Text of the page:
pregnant women

  1. Ibuprofen linked to miscarriage

    Over-the-counter painkillers end lives -- a tragic reality that the FDA outrageously refuses to recognize.

    No matter how many people die, you can bet they'll do practically nothing to limit the easy access to painkillers.

    Now, a new study finds that some of the most common of these meds -- nonsteroidal anti-inflammatory drugs such as ibuprofen -- can cut lives short before they even begin, boosting the miscarriage rate by a stunning 240 percent.

    Canadian researchers say data on some 50,000 pregnant women found that those who gobble down these meds during pregnancy lose their babies 36 percent of the time -- while those who skip the drugs have a 15 percent miscarriage rate.

    The problem here isn't just the sky-high miscarriage risk -- it's that the risk is always highest during the first trimester. And ladies, you know the deal -- you don't always know right away if you're pregnant.

    If you're a sexually active woman of baby-making age, you could be in the first trimester at any given time and not even know it.

    What I'm getting at here, if it's not obvious, is that women should avoid NSAIDs like ibuprofen even if they're only thinking about pregnancy -- because it's never too early to give 'em up... and there's always a possibility you'll be too late.

    If that's not enough risk for you and your family, another recent study finds that NSAIDs can boost the risk of kidney cancer in men and women alike by 50 percent.

    Throw in some of the other risks I've told you about lately -- these meds can up the odds of stroke, heart attack and an early death -- and you don't have a painkiller anymore. You've got a people-killer.

  2. Pregnant women in stroke risk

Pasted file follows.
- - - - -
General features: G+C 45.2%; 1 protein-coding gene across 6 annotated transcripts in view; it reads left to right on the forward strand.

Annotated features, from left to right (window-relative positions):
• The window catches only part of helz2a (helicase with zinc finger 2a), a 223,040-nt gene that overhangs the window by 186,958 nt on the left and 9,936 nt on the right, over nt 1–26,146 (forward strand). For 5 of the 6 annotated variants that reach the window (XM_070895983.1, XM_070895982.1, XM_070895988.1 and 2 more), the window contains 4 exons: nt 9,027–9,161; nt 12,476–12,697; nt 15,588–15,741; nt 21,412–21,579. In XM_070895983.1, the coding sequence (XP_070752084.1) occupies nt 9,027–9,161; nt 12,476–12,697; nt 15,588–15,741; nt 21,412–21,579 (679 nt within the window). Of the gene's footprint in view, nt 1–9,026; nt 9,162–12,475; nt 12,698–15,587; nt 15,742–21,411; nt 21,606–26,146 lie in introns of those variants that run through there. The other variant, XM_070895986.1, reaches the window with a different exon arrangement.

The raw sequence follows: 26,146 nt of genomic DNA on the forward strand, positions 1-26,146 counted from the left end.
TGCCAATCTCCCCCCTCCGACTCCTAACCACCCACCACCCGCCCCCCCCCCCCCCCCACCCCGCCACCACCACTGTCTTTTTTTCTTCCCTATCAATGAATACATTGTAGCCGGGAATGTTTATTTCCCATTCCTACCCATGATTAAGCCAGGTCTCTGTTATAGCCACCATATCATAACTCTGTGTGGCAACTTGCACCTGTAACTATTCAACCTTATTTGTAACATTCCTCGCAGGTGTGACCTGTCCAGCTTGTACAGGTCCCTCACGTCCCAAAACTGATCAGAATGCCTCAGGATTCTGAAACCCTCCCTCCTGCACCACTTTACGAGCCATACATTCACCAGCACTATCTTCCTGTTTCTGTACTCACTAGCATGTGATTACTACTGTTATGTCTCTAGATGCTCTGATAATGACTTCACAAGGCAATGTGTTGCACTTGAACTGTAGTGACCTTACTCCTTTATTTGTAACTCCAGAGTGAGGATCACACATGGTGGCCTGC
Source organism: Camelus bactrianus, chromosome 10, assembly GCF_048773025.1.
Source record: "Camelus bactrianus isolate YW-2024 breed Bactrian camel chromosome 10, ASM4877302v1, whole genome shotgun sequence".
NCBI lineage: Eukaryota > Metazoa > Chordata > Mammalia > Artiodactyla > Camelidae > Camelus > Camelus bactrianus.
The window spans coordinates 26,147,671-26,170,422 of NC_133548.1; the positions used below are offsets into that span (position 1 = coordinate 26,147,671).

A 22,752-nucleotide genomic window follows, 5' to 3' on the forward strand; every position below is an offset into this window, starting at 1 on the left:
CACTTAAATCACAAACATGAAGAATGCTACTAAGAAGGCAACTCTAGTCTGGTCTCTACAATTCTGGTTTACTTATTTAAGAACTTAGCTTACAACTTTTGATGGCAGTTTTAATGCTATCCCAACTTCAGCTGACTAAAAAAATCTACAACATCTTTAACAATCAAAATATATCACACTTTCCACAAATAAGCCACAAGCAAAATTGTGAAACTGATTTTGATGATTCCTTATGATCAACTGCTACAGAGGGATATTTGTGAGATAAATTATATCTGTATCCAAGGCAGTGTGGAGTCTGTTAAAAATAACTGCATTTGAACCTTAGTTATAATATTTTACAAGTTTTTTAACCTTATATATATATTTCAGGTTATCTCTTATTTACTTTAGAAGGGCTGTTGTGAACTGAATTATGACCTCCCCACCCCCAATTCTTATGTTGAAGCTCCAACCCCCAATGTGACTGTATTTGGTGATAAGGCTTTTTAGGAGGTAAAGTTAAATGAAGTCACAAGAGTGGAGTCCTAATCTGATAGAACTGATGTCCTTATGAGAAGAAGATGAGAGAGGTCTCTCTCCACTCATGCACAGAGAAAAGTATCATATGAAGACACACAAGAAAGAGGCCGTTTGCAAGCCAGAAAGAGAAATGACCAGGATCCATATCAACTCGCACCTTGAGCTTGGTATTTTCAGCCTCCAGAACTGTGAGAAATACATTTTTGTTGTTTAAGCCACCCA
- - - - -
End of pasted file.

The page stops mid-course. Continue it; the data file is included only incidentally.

It used to be the most joyous time of life, but pregnancy has quickly become a frightening journey into the unknown.

    More women are suffering from more pregnancy complications than ever before -- and a new study finds that the number of strokes among pregnant women has doubled in a little more than a decade.

    CDC researchers say pregnancy-related strokes shot up by 53 percent between 1994-1995 and 2006-2007, including a 47 percent increase in stroke before pregnancy and an 83 percent surge three months after.

    The researchers say their study in Stroke: Journal of the American Heart Association doesn't show why so many pregnant women and new moms are suffering strokes, and that more study is needed.

    But do we really need to burn more research dollars to figure this one out?

    Obese women are pumping out pups like never before -- and when you add the strain of pregnancy to a body that's already on the brink of self-destruction, you're bound to see serious consequences.

    And this goes waaaaay beyond stroke risk.

    Pregnancy complications are up almost across the board: preeclampsia, gestational diabetes, C-sections... you name it, it's all going up, up, up.

    One study last year found that pregnancy deaths in California tripled over the last decade -- and as bad as healthcare is in the PRC (People's Republic of California), you can't blame the system for that one.

    California isn't blazing a new trail here. We're seeing similar numbers from sea to shining sea. And I promise you, this is only the beginning.

    Bottom line here: Don't even think about throwing a bun in the oven until you're healthy enough to handle it -- because it's not just your life on the line anymore.

  3. Poking the pregnant

    Would you give your newborn a drug that hasn't been studied in infants? Of course you wouldn't -- and you certainly wouldn't expose a fetus to that kind of risk, either.
  4. Get ready for a tidal wave of flu lies

    Desperate. That's the only word I can come up to describe the people responsible for pushing the flu vaccine.
  5. Are you in danger of "third-hand" smoke?

    New research actually suggests that something called third-hand smoke can be a serious danger to both babies and pregnant women.
  6. Why diabetics need to eat more fish

    Upping the amount of fish in your diet to at least two portions a week could help protect diabetics from the dangers of kidney disease.

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